Many factors can help keep your immune system strong and functioning properly, including eating a healthy diet, avoiding processed foods, getting enough sleep and exercise, staying current on recommended vaccines, and practicing good hygiene. Taking vitamin supplements, however, can also improve your immunity.
Vitamin C is known to help ward off sickness and shorten the duration of colds, while vitamin B6 helps maintain healthy white blood cells. And zinc may reduce the risk of infection.
The immune-boosting powers of vitamin C border on being legendary. Linus Pauling, a double Nobel laureate, promoted daily megadoses of the nutrient to prevent and fight disease.
A variety of white blood cells, including phagocytes, which encircle and trap pathogens, are produced and activated by vitamin C. Additionally, it helps the microbial killer hydrogen peroxide to be produced.
For tissue development and repair, including the formation of blood vessels, cartilage, and muscle, vitamin C is a water-soluble nutrient. Additionally, it aids in the body’s ability to absorb specific fatty acids, iron, and the healing process. According to research, it could shorten and lessen the intensity of cold symptoms. Collagen, a necessary protein that creates skin, cartilage, and bone, is made by the body with the assistance of vitamin C.
While many people are seeking foods or vitamins that are believed to boost immunity, a well-balanced diet with various nutrients is the most effective way to support your immune system. Multivitamins help ensure you get the vitamins and minerals your body needs.
Vitamin D, sometimes known as the “sunshine vitamin,” is crucial for the health of your immune system. A deficiency is linked to increased susceptibility to upper respiratory tract infections.
NIH recommends infants up to age one-year-old obtain 400 IU (10 mcg) daily of Vitamin D, and adults obtain 600 IU (20 mcg). Individuals with darker skin may need additional supplementation all year round.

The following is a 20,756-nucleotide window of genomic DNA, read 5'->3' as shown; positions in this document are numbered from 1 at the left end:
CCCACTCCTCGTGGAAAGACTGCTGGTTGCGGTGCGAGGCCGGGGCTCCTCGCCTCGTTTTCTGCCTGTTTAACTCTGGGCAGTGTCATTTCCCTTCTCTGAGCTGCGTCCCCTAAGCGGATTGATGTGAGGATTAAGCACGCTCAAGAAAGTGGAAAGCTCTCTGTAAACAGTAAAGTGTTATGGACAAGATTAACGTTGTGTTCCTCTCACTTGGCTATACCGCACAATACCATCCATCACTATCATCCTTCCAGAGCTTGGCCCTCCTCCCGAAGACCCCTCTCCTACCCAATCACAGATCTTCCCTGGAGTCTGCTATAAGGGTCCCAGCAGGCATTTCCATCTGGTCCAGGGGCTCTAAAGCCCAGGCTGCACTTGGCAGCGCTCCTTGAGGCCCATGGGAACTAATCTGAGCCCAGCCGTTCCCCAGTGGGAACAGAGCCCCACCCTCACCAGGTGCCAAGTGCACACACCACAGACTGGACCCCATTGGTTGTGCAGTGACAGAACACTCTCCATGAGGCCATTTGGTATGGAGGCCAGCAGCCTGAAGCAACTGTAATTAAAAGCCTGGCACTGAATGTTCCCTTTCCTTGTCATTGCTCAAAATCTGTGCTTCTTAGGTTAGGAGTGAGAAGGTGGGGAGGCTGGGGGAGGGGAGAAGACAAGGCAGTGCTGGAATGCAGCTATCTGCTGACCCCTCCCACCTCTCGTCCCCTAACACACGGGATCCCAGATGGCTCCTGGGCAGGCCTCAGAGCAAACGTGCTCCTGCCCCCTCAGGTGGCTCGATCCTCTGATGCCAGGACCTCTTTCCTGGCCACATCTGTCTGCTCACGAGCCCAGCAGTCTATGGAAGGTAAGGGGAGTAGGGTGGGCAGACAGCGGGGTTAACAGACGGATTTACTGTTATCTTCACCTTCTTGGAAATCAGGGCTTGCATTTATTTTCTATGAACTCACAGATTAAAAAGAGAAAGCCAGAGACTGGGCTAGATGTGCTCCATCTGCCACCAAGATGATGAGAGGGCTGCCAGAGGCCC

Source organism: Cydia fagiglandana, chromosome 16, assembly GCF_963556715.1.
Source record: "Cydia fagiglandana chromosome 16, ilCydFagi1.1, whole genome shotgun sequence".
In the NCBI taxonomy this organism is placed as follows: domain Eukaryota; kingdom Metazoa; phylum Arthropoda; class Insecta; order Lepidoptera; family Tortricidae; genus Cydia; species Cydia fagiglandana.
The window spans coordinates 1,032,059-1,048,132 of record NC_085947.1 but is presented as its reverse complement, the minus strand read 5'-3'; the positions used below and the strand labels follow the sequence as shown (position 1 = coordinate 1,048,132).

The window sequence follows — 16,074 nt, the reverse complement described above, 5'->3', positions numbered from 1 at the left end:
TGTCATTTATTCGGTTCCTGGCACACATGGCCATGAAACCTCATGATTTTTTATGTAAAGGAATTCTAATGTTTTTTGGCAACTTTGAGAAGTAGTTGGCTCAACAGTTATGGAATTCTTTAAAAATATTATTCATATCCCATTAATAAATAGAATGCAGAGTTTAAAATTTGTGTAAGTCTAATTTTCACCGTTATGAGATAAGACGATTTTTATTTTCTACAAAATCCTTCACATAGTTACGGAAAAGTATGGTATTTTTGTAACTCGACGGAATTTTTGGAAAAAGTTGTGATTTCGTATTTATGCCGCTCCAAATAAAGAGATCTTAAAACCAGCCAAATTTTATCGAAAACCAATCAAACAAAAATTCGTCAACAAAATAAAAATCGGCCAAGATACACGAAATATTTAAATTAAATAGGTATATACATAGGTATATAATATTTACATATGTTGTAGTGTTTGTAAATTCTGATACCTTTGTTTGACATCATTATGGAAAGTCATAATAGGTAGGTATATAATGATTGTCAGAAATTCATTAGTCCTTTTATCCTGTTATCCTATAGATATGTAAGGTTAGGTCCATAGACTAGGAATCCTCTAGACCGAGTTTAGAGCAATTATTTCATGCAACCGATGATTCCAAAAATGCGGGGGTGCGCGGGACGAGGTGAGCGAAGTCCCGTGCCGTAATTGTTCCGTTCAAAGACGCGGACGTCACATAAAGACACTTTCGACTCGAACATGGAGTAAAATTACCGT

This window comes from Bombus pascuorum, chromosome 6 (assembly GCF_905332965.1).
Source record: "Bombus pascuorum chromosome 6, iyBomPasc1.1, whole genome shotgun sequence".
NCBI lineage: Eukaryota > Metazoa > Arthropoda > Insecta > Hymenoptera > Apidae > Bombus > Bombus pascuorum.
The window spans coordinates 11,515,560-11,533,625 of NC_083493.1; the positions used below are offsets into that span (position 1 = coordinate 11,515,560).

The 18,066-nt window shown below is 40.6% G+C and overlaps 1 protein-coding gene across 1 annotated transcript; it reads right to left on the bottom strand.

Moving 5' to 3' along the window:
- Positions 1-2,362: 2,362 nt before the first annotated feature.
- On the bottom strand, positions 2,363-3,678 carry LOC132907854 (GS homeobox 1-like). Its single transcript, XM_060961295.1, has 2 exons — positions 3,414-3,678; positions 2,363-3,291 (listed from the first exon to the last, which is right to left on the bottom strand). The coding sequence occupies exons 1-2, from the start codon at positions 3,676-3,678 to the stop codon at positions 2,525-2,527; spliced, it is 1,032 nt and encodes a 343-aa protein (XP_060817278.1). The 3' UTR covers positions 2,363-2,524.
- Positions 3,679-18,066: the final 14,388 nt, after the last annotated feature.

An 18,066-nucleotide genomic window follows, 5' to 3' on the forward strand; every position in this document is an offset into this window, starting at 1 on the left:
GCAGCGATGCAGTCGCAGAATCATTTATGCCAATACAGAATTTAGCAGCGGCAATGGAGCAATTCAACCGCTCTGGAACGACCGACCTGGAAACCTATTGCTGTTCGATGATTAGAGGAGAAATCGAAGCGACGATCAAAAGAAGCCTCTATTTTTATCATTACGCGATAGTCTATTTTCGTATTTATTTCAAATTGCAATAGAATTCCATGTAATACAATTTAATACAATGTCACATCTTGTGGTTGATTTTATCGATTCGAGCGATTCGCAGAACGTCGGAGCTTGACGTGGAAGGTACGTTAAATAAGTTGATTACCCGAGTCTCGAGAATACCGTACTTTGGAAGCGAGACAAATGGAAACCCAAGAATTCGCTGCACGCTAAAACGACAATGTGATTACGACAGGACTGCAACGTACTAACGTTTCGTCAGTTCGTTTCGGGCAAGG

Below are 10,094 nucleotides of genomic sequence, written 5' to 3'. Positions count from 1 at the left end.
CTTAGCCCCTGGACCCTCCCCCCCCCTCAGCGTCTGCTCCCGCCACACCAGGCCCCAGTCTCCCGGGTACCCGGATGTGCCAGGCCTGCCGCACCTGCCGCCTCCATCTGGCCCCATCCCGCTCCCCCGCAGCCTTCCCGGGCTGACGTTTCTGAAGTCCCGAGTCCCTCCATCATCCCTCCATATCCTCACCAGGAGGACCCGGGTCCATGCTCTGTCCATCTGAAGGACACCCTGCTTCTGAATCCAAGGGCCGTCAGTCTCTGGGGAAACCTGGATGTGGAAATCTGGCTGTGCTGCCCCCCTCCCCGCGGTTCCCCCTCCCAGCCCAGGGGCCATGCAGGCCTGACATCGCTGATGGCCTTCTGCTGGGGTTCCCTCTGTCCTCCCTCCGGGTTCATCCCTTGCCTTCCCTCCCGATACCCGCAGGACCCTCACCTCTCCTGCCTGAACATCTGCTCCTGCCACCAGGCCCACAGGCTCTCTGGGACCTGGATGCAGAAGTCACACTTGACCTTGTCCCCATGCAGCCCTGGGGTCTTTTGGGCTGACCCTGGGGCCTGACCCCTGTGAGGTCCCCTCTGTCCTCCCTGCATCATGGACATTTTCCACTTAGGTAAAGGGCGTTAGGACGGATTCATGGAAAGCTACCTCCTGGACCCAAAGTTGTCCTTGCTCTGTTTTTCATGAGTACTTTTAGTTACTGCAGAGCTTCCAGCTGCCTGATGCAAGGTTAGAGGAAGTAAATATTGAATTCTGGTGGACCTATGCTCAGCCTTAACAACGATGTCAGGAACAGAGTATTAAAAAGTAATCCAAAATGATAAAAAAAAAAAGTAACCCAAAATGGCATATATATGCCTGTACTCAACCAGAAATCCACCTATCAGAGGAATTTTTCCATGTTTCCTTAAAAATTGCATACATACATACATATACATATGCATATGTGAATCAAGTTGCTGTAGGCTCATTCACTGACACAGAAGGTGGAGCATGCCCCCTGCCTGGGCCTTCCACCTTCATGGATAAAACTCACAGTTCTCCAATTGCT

Vitamin E is a fat-soluble antioxidant shown to modify immune cell function. It directly impacts membrane integrity, signal transduction, and cell division; and indirectly by affecting inflammatory mediators such as PGE2 and cytokines.
Animal and human intervention studies show that supplemental vitamin E enhances lymphocyte proliferation, delayed-type hypersensitivity responses, antibody production, natural killer (NK) cell activity, and interleukin-2 production. This immunomodulatory effect is attributed to vitamin E’s scavenging of reactive oxygen species and reduction of oxidative stress.
Vitamin E is found in green vegetables, nuts, seeds, and vegetable oils. As with all nutrients, it is best obtained from a healthy diet rather than a supplement. Research has focused on a-tocopherol, but other tocopherol homologs such as b-, g-, and d-tocopherol also have significant immunomodulatory effects.
Vitamin K is a group of fat-soluble vitamins that share a similar structure. It is a critical factor in the blood-clotting system and prevents bone deterioration. It also reduces the risk of vascular complications such as lung fibrosis, seen in severe COVID-19 patients.
In 1929, Henrik Dam discovered a substance in alfalfa seeds that prevented hemorrhaging and was later named vitamin K. He and Edward Doisy shared the 1943 Nobel Prize for their work.
Most adults don’t have a vitamin K deficiency, commonly affecting newborns and people with malabsorption issues (such as short-bowel syndrome, ulcerative colitis, or Celiac disease). The recommended dietary allowance, or AI, for vitamin K is 130 micrograms daily. The less common form of vitamin K, called menaquinone, ranges from 1 to 13 repeating units and is found in some animal foods, fermented products, and gut bacteria.
You may have heard zinc touted as an immunity superstar, and it does have some impressive immune-boosting powers. It’s one of the most abundant trace minerals in the body and a powerful infection fighter.
It helps reduce inflammation and has been linked to healthy bones, including reducing the risk of osteoporosis. Zinc also promotes wound healing. Studies show that people with slow-healing ulcers saw their wounds heal faster when given 50 mg of zinc daily.
Another study found that when taken in lozenge form, zinc can shorten the duration of a cold, and it also helps prevent pneumonia (which is responsible for 19% of all childhood deaths). Researchers discovered this happens because zinc stops a protein called IKKB from triggering excessive inflammation.